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Friday, 4 October 2013

Links to the 'Matthew' in St Mary Redcliffe church in Bristol. A treasure brought back from the original voyage and a more recent model

St Mary Redcliffe is a parish church in Bristol, near to the harbour. Much of it was built between 1292 and 1370, although there were earlier churches on the same site.


The church is so grand that it looks a bit like a Cathedral, thanks to donations by wealthy Bristolians (particularly William Canynges) who would have masses said for their souls there in return. Queen Elizabeth I is supposed to have said of St Mary Redcliffe that  it was "the fairest, goodliest, and most famous parish church in England."


Two items held within the church were of particular interest to me because of their links with the 'Matthew' figurehead project. One is held high up on a stone corbel in a side chapel:


This is a whale rib bone reputedly brought back by John Cabot from the land that he discovered, what is now Newfoundland or Nova Scotia. I don't know of any other surviving artifacts from that original voyage in 1497. This may be the first thing brought by anyone from the New World back to Europe (assuming that the Vikings and St Brendan didn't return with anything).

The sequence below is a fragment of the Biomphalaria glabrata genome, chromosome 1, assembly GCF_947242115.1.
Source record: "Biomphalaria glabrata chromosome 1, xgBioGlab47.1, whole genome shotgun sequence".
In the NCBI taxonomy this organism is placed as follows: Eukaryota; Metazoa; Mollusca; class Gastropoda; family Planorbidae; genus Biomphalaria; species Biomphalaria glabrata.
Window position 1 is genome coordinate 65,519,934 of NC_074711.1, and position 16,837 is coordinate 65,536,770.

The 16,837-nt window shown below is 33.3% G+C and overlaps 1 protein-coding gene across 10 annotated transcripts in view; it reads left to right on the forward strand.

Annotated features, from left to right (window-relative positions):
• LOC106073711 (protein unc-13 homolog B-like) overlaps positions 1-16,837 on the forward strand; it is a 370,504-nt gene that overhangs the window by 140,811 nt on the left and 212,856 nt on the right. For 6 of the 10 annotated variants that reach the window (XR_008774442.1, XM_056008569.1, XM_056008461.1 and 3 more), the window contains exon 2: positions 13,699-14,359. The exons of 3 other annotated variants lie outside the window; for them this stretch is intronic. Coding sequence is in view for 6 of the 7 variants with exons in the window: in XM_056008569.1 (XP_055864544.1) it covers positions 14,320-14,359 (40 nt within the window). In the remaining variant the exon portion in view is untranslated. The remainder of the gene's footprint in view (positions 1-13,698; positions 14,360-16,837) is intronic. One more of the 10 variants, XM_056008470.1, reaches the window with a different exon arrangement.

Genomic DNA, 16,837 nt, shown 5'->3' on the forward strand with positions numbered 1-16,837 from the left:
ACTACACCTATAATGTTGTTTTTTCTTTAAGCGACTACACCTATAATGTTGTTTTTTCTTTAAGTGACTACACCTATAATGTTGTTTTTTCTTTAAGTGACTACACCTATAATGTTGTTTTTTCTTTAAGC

Another item linked to the Matthew is above the door from the North Porch into the church. It is a model of the replica ship (the one currently in the harbour) which was given to the church to be blessed for luck, in the same way that the owner of a new ship in medieval times would do. 


There is a famous original medieval model used as a blessing object still in existence. It is called the 'Coca de Mataro' and is now in a museum in the Netherlands. It seems appropriate to have the nautical artifacts in this church, as the crew of the original Matthew may well have prayed here for a safe voyage and would have navigated back into the harbour using it as a reference point (although the current spire only dates to the nineteenth century).

St Mary Redcliffe is full of interesting things. Here is the memorial to the poet Thomas Chatterton, who spent a lot of time in here. You might notice that the memorial next to it commemorates a distiller:


Some of the most interesting things in St Mary Redcliffe are the stone carvings, despite the attentions of Oliver Cromwell's miserable Puritans. The roof bosses are amazing, but you may need binoculars to see some of them!



 I like the grotesques carved around the North porch as well. The stone masons must have enjoyed carving these odd characters:








There are intricate carvings running around inside the porch. It's been suggested that they might show panels in a story, but no one seems to know what that story is any more.


There are also lots and lots of 'green man' figures hidden away in carvings. There is even a very unusual 'green dog' figure here, but unfortunately the Chapel of St John the Baptist, where it is found, was too dark to get a photo:




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